News & Reviews News Enshittification of luxury hotel brands

Perhaps I’m late to the party, but after reading this epic article on the Financial Times a few weeks ago, I was enlightened with the knowledge of Enshittification. The American Dialect Society made it Word of the Year for 2023. And we all know being featured in the American Dialect Society is the only thing we want for our kids.

The author uses Facebook to define the word. We can all agree that anything with Facebook close to the word “shit” is self-explanatory, but I shall summarise for you beyond that common sense approach you have already taken. A company starts off offering a valuable service – say, keeping in touch with friends – but over time, it degrades to the point no one wins except shareholders. Facebook’s strategy is to shrink user content to a whisper, flood feeds with ads, hike ad prices, ease up on fraud checks, and strong-arm publishers into feed-only posts. Now, it’s all about milking every cent for shareholders, teetering on making users and businesses too miserable to stay but just hooked enough not to leave – a perilous balance between reluctant loyalty and the overdue realisation to ditch the platform.

Well, this is a luxury travel blog, so I’m sure you know where this is going. Yes, I’m going to talk about model train sets. Ok, for once, I will stay on topic and focus on luxury hotels.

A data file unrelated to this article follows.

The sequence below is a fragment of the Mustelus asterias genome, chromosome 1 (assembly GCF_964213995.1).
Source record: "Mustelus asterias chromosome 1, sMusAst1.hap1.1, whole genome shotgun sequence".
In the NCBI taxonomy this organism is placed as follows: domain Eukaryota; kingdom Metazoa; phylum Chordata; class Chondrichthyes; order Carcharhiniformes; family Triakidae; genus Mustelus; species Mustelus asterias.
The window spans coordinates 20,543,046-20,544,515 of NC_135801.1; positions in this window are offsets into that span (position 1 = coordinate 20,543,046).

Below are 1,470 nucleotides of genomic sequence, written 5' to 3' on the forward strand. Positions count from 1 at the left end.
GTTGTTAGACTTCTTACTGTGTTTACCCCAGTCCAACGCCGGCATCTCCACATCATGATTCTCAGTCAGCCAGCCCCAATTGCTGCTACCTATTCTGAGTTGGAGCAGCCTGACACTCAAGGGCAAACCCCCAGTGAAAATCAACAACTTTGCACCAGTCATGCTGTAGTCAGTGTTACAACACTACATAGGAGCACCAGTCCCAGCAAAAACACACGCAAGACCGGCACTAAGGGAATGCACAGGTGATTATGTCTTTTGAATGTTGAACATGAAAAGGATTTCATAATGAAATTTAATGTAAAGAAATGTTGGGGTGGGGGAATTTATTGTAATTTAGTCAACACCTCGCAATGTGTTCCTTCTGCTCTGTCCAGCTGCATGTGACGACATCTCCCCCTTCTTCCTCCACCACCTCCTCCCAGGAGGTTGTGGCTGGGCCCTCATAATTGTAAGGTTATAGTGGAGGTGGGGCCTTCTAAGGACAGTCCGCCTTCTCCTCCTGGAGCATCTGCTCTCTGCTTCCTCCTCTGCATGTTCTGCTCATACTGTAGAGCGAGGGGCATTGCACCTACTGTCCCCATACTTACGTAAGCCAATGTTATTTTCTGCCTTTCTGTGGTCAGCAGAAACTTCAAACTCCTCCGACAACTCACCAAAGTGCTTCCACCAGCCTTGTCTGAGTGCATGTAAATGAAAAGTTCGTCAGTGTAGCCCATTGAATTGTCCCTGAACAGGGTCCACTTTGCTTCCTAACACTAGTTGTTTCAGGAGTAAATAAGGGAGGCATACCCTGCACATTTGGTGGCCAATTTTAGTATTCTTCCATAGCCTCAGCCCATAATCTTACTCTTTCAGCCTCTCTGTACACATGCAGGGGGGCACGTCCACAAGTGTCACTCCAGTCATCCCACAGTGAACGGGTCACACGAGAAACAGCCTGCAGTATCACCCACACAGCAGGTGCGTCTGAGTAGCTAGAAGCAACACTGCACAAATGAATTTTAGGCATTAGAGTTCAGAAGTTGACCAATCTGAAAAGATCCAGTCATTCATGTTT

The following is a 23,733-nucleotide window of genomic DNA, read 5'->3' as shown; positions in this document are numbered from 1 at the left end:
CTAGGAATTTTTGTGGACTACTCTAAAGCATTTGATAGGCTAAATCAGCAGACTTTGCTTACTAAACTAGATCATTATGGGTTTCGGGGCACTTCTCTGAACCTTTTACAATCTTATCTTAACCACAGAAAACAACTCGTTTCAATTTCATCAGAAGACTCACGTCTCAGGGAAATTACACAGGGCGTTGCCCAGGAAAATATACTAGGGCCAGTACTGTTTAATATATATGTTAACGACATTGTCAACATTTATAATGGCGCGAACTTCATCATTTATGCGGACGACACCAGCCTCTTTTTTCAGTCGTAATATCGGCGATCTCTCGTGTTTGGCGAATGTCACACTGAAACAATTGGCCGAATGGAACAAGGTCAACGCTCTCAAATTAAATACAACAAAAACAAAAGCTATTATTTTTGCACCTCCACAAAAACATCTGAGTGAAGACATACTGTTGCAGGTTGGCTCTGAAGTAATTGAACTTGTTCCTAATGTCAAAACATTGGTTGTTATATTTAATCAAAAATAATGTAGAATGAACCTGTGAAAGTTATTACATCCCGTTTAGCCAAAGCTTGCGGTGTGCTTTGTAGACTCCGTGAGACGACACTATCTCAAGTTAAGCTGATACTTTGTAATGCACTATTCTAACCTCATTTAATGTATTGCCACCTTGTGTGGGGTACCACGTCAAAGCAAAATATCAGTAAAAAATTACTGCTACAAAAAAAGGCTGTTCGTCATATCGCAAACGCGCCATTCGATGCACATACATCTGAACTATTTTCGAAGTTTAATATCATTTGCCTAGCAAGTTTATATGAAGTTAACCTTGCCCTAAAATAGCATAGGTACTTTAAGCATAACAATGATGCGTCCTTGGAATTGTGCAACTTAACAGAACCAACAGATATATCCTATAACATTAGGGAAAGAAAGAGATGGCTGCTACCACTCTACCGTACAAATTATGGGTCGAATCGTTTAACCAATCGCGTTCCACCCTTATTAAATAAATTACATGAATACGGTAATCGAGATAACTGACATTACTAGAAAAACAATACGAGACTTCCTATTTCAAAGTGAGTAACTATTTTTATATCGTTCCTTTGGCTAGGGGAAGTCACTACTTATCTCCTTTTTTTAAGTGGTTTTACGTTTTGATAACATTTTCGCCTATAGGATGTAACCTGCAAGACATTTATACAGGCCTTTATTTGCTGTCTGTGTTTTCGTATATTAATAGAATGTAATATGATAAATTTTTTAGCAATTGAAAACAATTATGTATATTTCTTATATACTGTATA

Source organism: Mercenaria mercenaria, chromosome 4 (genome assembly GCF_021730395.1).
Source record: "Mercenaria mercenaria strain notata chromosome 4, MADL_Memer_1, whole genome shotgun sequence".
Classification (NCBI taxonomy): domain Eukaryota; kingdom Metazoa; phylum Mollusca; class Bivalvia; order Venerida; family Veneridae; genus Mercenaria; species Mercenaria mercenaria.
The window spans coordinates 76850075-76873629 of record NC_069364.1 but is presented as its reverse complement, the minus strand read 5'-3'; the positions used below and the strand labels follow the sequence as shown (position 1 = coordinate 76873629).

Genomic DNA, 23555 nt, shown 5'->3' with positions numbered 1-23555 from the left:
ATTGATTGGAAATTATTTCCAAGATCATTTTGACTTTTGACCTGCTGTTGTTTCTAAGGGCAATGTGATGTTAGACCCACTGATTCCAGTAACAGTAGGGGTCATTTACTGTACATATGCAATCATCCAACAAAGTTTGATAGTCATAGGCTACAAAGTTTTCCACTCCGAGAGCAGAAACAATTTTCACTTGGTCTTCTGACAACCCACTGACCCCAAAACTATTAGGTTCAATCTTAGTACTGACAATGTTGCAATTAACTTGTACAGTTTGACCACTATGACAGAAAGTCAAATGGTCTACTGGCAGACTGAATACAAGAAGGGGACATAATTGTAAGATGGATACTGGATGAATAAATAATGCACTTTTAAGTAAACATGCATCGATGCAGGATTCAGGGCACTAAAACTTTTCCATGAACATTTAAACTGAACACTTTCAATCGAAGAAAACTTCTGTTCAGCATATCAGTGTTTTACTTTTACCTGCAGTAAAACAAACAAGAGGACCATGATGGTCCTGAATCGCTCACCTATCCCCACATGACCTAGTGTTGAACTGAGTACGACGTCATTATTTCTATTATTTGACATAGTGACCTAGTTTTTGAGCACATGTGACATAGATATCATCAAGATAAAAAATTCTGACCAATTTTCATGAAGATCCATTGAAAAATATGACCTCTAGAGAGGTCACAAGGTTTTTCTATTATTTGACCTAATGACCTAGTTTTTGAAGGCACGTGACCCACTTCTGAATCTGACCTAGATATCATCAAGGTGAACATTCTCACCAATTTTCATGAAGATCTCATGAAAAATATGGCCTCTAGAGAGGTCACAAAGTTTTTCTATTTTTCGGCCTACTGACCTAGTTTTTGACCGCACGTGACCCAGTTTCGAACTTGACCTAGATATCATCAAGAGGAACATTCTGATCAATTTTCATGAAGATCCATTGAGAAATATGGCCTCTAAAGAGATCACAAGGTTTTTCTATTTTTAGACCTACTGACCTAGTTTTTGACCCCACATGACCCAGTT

Here’s how I see that applied to luxury travel: Hotel Group A, once lauded for its unique offerings, begins to blend into the sea of competitors, raising prices without enhancing value and diluting the very essence that once made it extraordinary. Their growth and pursuit of profits over guest experience slowly but surely scrub away all its charm and uniqueness before they become a corporate behemoth, caring more about expansion than the quality of the product. Service takes the biggest hit, as training and the original company ethos are impossible to maintain. The property owners feel compelled to go with the big brands, as who else could bring in the return on their investment? Mo properties mo problems, as different owners demand different things that dilute the brand even further. Competition is driven away, as they cannot compete with the big brands, thus reducing the marketplace further and making everything the same, ultimately leading to pissed-off customers and decreased profits as they look into different areas. The once underdog suddenly betrays you, and it’s like watching your favourite NFL player sell out and start doing crypto commercials.